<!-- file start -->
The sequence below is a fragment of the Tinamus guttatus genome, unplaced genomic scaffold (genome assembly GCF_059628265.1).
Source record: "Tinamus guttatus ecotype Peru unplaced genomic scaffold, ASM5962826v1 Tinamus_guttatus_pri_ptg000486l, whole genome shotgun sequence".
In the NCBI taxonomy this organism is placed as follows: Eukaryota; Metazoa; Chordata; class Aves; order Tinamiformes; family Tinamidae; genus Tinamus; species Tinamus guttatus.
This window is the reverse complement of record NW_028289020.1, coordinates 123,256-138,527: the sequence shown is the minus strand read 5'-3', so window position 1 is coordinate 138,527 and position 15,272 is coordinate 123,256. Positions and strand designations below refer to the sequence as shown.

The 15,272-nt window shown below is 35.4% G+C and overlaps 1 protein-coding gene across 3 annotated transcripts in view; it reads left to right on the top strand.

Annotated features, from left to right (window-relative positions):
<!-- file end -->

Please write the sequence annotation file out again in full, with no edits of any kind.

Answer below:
The sequence below is a fragment of the Tinamus guttatus genome, unplaced genomic scaffold (genome assembly GCF_059628265.1).
Source record: "Tinamus guttatus ecotype Peru unplaced genomic scaffold, ASM5962826v1 Tinamus_guttatus_pri_ptg000486l, whole genome shotgun sequence".
In the NCBI taxonomy this organism is placed as follows: Eukaryota; Metazoa; Chordata; class Aves; order Tinamiformes; family Tinamidae; genus Tinamus; species Tinamus guttatus.
This window is the reverse complement of record NW_028289020.1, coordinates 123,256-138,527: the sequence shown is the minus strand read 5'-3', so window position 1 is coordinate 138,527 and position 15,272 is coordinate 123,256. Positions and strand designations below refer to the sequence as shown.

The 15,272-nt window shown below is 35.4% G+C and overlaps 1 protein-coding gene across 3 annotated transcripts in view; it reads left to right on the top strand.

Annotated features, from left to right (window-relative positions):